Now that comment made me stop and think. You see I am actually quite good at marketing, and yet I understood why some would think otherwise. And then it dawned on me.
There is a ‘hidden’ marketing secret that 99.9% of people get wrong. For most people ‘marketing and promotion’ is something they do when they can’t put it off any longer. There are a couple of reasons why most people do this.
The first reason is that ‘marketing’ is a dirty word. Look at the way it is represented in most movies or books: some sleazebag grabs you when you are in the middle of something important and will not take “NO!” for an answer. And to be fair, there really are people who think that’s how marketing is done. They follow the 1980’s-style break the door down and confuse ‘em until they buy strategy. I’m sure you have met some of those. So we avoid being a ‘marketer’ because we don’t want people we know to think we are like that.
The marketing copy seems to be designed to make you feel like an idiot if you don’t buy, or it goes on and on and on with seemingly endless irrelevant details. I don’t know anyone who enjoys reading adverts that are longer than they need to be, do you? By the way, this isn’t a comment on “Long copy” versus “Short copy”, I’ll leave that discussion for another post.
So we don’t want our friends to think we are “One of those”.
That causes the second problem. We market only when we have to. That means that the marketing system doesn’t have the impetus to work properly. Let me explain it this way.
Imagine you own a farm, and that since it is a small farm you are the only person who works on it. You have a crop in the ground, so you need to fertilise it, keep the bugs off and generally look after it the best way you know how so that you get the best price when that crop is taken to market. That’s obvious.
Though growing a crop isn’t limited to the time after the crop is sown. Before you can do that you must prepare the ground – aerate the soil and then plough it so that the growing crop is as successful as it can be, and add what the ground needs to produce a good crop, then actually sow the seeds and then protect them until they germinate.
Your business is like that too. You must deliver on your current contract, making sure you look after your current customer and give them the best possible experience and yet if you don’t also look for more customers then you will have plenty of time next month to do some marketing but precious little income.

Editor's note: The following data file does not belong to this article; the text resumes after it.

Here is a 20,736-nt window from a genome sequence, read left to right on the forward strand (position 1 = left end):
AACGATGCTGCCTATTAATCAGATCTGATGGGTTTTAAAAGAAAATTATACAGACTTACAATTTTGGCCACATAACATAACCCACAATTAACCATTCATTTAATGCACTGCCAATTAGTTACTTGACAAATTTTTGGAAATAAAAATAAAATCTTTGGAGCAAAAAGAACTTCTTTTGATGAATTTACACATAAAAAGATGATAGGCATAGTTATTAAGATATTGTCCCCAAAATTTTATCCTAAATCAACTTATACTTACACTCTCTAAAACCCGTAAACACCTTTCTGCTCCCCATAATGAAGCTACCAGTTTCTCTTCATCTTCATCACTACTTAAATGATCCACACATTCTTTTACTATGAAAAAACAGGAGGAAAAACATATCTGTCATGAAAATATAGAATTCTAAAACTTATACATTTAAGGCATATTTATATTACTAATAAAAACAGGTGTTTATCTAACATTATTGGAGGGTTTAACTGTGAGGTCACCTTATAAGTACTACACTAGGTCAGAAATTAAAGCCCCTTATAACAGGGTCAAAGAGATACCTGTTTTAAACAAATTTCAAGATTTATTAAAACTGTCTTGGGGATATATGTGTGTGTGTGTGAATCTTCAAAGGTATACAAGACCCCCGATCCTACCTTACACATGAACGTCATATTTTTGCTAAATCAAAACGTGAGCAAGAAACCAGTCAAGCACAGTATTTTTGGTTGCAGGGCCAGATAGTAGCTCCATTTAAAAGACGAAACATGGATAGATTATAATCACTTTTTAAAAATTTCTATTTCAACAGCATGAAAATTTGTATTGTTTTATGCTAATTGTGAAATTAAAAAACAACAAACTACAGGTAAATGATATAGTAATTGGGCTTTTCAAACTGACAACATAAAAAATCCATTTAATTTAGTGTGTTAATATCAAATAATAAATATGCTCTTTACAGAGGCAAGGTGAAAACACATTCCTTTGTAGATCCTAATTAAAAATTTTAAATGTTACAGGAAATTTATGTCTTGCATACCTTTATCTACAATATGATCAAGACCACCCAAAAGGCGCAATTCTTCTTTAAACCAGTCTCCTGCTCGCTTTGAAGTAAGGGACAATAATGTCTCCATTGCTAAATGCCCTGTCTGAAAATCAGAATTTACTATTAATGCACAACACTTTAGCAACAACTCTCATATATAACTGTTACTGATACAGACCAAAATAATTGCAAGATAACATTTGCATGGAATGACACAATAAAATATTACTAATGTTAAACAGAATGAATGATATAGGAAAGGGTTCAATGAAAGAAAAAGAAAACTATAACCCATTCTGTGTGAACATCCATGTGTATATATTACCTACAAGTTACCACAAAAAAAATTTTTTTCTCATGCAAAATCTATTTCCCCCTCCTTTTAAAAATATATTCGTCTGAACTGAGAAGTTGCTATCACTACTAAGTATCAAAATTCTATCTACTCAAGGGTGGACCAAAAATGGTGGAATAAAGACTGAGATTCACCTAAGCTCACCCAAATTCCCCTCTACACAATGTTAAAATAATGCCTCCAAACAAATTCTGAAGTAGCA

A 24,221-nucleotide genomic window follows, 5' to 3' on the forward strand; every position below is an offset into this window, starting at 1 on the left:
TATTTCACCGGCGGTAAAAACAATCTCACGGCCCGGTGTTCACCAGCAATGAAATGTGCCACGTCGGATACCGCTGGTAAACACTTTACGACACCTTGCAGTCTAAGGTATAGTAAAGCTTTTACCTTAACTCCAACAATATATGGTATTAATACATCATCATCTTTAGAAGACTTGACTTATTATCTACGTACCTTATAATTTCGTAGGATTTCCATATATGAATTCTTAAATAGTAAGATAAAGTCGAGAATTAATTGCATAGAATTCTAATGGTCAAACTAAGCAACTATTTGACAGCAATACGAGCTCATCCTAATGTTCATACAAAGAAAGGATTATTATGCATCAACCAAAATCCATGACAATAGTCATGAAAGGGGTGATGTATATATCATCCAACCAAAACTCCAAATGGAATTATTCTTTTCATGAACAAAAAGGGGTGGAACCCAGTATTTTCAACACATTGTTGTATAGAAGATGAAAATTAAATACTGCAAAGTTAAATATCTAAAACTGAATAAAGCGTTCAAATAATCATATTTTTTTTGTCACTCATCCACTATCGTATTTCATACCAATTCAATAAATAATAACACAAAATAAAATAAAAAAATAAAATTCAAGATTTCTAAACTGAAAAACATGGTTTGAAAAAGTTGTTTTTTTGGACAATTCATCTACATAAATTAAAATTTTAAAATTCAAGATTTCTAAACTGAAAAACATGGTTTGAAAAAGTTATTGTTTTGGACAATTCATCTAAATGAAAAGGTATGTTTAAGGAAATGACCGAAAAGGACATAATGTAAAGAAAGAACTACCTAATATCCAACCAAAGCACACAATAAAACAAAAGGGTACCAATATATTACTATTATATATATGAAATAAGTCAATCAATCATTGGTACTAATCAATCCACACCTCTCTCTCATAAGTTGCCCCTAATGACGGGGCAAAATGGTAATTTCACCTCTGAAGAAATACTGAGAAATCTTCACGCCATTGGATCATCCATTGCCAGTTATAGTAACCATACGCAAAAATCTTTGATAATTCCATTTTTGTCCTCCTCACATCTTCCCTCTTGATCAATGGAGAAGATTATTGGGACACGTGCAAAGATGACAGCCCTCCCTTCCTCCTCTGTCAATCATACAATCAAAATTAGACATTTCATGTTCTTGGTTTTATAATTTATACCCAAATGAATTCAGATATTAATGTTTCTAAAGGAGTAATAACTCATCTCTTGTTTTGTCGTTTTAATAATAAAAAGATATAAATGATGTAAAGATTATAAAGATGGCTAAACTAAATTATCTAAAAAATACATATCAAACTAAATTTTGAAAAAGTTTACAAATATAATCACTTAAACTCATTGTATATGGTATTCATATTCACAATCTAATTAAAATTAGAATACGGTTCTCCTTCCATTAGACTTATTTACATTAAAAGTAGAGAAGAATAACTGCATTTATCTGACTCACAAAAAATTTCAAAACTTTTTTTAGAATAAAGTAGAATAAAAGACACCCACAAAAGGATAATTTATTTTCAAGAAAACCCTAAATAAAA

Your income is determined by you doing the job, but if you don’t market your business successfully your income will have peaks and troughs that make life way more ‘interesting’ than it needs to be.
So you need to deliver to current customers and you need to look for new ones at the same time. How do you do that?
The answer is you need a marketing system. One that works for you rather than one that requires you to work for it.
Some of you just thought “You can’t automate marketing”. And in 1980 you’d have been right. Now let me explain a little more about a good marketing system.
We all know about the 80/20 Rule. It basically says that 80% of your income will come from 20% of the customers. In the perfect world you would spend most (if not all) your time delivering value to the 20% rather than trying to figure out what the 80% were thinking. Well actually that’s the automated part.
Your time is limited, so the ideal is to just talk to the 20% of people who are interested in what you have for sale. That way you can fit everything into your busy day.
So your first marketing contact shouldn’t be to look for as many sales as possible, it should be to separate the 80% who will almost never buy from the 20% who really need what you have. Can you see the system here? How it works better for both the Buyer and the Seller? And the Non-Buyer! The Non-Buyer isn’t bombarded with what are now nuisance messages, the Buyer receives the attention they deserve, and you, the Seller, make the best use of your time. And that means a bigger profit for all.
Here is an example of an initial contact that separates the 80% who don’t need my services just now from the 20% that do. It is currently running at above 30% opt-in, so it is out-performing the 80/20 rule (maybe I should start a 70/30 rule?) and it just says “If you are looking for this, just let me know”. Everyone who has indicated interest receives a personal contact from me.